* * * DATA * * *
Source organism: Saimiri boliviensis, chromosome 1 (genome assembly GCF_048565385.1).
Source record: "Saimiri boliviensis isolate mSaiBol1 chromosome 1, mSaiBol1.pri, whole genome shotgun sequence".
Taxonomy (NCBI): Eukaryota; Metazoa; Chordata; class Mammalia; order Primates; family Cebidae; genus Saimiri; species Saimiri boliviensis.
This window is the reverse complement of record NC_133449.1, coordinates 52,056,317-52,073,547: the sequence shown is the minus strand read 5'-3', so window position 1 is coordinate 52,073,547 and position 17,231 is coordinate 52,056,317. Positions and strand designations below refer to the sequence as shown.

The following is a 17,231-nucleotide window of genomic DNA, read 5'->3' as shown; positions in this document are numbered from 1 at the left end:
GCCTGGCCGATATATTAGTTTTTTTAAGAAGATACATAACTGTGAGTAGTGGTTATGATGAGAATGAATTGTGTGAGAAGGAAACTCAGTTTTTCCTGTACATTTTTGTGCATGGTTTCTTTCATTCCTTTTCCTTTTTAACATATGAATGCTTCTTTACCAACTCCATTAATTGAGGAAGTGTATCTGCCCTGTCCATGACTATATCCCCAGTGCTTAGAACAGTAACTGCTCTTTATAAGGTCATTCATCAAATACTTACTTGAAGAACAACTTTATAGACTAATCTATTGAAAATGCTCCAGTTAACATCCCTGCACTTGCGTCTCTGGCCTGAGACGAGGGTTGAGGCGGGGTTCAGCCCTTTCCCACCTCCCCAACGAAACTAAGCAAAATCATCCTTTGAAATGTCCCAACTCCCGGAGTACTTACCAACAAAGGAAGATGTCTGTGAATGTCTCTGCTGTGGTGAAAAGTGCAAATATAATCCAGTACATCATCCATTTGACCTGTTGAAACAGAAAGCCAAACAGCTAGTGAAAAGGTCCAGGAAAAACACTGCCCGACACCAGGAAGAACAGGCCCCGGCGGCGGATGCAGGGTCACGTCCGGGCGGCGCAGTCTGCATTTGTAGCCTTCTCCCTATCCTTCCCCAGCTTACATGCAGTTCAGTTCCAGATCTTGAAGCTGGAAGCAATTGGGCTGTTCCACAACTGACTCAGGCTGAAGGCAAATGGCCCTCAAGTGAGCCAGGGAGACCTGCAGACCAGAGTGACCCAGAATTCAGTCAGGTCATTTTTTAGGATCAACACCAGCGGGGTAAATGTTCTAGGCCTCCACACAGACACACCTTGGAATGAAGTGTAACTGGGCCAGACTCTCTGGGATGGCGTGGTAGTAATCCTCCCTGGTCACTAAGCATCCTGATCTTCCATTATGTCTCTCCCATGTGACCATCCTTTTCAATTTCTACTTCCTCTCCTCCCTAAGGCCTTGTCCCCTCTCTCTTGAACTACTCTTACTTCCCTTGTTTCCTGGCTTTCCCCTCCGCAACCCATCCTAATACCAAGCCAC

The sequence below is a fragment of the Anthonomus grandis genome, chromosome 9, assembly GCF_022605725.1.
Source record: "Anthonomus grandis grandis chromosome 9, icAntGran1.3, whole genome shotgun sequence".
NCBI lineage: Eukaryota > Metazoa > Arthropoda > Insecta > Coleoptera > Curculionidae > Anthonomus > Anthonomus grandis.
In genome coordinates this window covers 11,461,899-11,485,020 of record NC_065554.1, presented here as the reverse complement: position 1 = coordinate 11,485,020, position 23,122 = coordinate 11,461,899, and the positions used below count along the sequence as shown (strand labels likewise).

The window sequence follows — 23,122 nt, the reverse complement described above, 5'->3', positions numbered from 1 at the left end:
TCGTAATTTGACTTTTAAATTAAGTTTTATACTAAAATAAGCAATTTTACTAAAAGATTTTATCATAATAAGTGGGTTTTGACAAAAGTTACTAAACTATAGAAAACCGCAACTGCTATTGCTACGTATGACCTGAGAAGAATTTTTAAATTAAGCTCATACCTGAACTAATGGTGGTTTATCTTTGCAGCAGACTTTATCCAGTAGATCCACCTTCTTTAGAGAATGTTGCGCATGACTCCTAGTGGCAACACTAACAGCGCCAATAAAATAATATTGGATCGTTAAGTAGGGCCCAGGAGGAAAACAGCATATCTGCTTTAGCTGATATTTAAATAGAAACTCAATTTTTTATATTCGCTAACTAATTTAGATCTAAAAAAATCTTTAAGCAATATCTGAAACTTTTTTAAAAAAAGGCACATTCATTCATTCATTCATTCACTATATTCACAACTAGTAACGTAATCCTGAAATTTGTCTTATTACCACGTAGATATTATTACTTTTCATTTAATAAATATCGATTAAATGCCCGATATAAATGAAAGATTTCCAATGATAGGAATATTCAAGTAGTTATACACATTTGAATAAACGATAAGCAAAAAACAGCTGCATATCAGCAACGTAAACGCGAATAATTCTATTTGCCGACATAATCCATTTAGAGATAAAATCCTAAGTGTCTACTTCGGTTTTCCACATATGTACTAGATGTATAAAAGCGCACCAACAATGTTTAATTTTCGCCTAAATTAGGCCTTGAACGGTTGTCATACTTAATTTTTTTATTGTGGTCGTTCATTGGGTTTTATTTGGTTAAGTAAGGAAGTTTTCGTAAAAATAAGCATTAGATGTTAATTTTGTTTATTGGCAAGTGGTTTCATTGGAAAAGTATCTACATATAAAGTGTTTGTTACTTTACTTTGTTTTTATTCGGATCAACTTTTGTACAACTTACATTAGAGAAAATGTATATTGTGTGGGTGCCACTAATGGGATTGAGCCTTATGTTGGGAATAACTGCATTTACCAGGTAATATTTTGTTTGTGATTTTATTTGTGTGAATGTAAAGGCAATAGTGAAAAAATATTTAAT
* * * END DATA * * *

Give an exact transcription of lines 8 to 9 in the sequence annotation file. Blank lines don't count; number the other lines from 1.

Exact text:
Source record: "Anthonomus grandis grandis chromosome 9, icAntGran1.3, whole genome shotgun sequence".
NCBI lineage: Eukaryota > Metazoa > Arthropoda > Insecta > Coleoptera > Curculionidae > Anthonomus > Anthonomus grandis.